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The venerable Linux Foundation just this morning announced the schedule for LinuxCon, which happens in Boston, MA, August 10-12. The lineup looks pretty fantastic, with talks by Joe Brockmeier, Scott Remnant and Matt Asay of Canonical, Karen Copenhaver talking legal, my old workmate John Hawley on the state of kernel.org, Karlie Robinson on business (looks very interesting), plus the usual cast of awesome kernel maintainers—over 60 talks, plus bowling and rubbing elbows with luminaries. I just love these things. The sense of community and camaraderie is overwhelming, and the Linux Foundation does a great job of keeping things professional, intimate, and fun.

The day before, on August 9, I will also be helping to run the day-long Teaching Open Source mini-summit on education. This is a chance for professors, teachers, trainers, and others involved in educating people to get some pointers from industry on best practices for educating. If you are a teacher thinking about open source, or if you know one, consider joining this vibrant and important discussion.

At LinuxCon, I will be giving a talk entitled Desktop Linux Showdown, in which I will compare and contrast the various popular desktop offerings and find out just where the Year of the Linux Desktop went (hint: look in your pocket). This talk will take place Tuesday, August 10, in the Mediterranean room. Here’s the abstract:

Every year for the past five or six has been called the Year of the Linux Desktop by some number of pundits. Certainly Desktop Linux has become much more user-friendly. But just how friendly is it? In this presentation, we will examine several different normal, everyday activities on each of the three major Linux desktop distributions, and perhaps a few non-normal activities (e.g. configuring hardware) that we all endure from time to time. Who has the best overall user experience? Come find out & share your experiences. Distributions examined: Ubuntu 10.04, Fedora 13, OpenSuSE 11.2, all using the Gnome window manager. As time permits, we’ll look at key activities using KDE as well. Activities will include, but are not limited to the following: “time to live” (startup time comparison, power-on to usable desktop); installing applications from repository or from download; system configuration tools; online help; setting up new hardware (example: Epson scanner using xsane); setting up network services (Wi-Fi, Samba, NFS); one live activity at audience’s request.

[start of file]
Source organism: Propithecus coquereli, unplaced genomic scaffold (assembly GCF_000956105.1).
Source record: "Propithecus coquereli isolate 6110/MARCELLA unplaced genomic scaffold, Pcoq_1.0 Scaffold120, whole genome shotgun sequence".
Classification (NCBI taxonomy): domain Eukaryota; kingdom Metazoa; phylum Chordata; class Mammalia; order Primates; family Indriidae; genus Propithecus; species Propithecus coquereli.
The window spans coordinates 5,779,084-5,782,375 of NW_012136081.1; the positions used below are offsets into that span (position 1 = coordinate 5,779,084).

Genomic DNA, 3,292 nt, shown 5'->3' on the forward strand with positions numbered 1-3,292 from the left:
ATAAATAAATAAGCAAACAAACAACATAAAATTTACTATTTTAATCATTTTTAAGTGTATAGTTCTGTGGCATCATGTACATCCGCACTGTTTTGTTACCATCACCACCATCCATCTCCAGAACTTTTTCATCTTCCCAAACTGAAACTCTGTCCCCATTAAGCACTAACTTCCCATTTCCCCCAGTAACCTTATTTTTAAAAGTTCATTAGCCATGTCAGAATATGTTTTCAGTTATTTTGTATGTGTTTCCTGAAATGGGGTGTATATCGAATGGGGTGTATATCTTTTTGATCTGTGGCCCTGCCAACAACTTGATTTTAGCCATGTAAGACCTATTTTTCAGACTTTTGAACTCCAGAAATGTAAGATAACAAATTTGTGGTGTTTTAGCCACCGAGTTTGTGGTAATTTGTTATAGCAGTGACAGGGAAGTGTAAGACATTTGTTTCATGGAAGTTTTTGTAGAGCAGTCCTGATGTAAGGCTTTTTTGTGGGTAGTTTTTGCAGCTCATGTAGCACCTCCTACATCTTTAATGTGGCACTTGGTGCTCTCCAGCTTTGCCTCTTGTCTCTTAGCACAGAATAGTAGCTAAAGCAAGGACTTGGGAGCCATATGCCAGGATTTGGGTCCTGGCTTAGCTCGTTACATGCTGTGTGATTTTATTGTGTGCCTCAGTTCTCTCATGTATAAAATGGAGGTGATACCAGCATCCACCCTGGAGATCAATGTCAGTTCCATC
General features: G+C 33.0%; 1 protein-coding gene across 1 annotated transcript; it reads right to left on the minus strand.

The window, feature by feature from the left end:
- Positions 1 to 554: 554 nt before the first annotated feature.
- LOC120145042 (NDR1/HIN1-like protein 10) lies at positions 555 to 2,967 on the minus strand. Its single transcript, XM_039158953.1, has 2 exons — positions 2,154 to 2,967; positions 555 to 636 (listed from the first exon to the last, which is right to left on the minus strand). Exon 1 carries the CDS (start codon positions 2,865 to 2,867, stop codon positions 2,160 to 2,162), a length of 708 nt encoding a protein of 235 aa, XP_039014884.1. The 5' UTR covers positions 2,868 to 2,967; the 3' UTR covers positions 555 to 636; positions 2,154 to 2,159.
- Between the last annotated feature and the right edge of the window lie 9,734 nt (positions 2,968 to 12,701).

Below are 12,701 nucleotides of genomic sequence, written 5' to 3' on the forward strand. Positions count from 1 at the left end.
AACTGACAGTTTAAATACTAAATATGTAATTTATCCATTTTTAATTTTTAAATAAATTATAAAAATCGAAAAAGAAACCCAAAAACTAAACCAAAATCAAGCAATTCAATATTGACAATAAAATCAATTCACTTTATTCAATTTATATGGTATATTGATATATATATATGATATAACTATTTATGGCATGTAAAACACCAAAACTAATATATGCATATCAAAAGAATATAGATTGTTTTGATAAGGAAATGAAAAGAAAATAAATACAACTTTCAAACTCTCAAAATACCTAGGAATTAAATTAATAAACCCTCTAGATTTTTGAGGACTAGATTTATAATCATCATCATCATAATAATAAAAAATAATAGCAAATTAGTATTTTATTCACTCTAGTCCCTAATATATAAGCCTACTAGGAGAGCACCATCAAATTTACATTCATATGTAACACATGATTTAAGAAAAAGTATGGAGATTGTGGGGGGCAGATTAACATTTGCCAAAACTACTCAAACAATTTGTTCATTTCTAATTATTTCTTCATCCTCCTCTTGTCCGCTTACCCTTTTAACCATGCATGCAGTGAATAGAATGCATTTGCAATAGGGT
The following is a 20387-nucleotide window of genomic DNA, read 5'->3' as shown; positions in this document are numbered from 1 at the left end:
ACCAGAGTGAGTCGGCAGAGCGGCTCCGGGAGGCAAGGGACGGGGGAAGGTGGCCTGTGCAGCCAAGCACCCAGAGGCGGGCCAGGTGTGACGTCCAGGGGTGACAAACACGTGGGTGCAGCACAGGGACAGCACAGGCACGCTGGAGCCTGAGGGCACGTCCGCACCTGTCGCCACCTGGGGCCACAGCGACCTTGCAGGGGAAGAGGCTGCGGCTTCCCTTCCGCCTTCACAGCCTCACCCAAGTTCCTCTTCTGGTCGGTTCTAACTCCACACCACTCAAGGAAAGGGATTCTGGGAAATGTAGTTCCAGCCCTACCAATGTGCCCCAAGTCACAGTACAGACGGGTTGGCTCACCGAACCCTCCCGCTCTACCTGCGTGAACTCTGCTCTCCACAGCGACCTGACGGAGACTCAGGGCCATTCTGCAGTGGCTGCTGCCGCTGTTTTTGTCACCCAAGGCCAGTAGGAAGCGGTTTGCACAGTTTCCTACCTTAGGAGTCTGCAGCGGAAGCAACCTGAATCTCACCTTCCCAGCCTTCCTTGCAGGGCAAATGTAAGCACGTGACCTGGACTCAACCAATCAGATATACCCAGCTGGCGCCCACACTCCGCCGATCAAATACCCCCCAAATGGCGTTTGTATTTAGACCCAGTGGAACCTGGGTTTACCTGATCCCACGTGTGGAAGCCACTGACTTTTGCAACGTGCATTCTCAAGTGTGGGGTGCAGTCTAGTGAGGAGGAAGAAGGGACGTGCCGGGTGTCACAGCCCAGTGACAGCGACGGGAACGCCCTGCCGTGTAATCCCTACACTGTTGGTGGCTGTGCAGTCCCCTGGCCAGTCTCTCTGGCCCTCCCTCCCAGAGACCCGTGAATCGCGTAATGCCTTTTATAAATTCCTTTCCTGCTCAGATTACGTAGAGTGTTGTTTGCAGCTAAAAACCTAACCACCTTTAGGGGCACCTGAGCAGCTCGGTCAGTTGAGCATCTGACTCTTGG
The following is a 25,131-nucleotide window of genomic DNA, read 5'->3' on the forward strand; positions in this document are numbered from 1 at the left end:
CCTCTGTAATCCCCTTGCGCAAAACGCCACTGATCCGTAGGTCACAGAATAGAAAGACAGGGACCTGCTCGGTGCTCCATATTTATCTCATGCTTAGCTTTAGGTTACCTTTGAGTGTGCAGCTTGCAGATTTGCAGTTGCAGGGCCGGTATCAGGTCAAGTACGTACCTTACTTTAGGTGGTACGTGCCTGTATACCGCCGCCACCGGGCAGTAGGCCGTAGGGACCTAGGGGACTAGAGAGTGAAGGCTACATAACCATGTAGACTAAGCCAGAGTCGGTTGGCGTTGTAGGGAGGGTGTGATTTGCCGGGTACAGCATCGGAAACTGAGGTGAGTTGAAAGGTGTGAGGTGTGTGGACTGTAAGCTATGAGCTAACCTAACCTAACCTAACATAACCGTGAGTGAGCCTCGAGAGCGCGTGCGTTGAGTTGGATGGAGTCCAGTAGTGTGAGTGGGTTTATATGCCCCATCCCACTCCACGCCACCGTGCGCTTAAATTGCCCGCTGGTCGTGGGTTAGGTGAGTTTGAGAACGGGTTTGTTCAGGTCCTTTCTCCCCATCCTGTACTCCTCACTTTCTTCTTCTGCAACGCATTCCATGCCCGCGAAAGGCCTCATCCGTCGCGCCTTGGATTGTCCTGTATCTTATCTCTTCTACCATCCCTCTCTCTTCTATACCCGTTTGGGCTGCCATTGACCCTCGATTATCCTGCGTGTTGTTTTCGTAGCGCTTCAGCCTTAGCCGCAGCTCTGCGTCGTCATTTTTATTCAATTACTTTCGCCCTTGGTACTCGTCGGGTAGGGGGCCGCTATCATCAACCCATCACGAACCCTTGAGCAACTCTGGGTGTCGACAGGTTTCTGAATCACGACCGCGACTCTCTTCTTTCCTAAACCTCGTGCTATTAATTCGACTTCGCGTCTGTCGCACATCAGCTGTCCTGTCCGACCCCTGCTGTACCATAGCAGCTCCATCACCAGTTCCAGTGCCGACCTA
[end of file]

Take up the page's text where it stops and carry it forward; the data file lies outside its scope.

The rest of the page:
That “audience request” thing is going to be tough given that I’ll have to reboot each time! My weenie little ThinkPad T43 does about as well with virtualization as I do at math skills before morning coffee. Anyone want to loan me a good fast machine?

I will also be hosting an embedded Linux BoF, although BoFs have not yet been announced on the schedule. More on that soon.


Texas Instruments has finally announced that the BeagleBoard is featured as the Build-Your-Own-Embedded-System at this year’s Embedded Systems Conference Chicago, June 7-8. It looks like a really fantastic day. This will be the public unveiling of the new BeagleBoard xM, and more importantly get a chance to learn all about the BeagleBoard and embedded systems programming in general—especially embedded Linux—from the guys who designed it. ESC is the premier technical conference in the midwestern US covering embedded issues, so definitely find a way to be there if you can.

I wish I were going, but instead I am gearing up for OSCON in July, LinuxCon in August, and ARM TechCon in November (announcement coming soon). It should be no surprise that I like conferences! They are a great way to fill up your brain with interesting, relevant stuff, and rub elbows with really smart people. For more info on upcoming conferences, see my open-source conferences page.

Oh, and by the way, Maker Faire was a total blast and you should definitely go if you have the chance. But be prepared for crowds.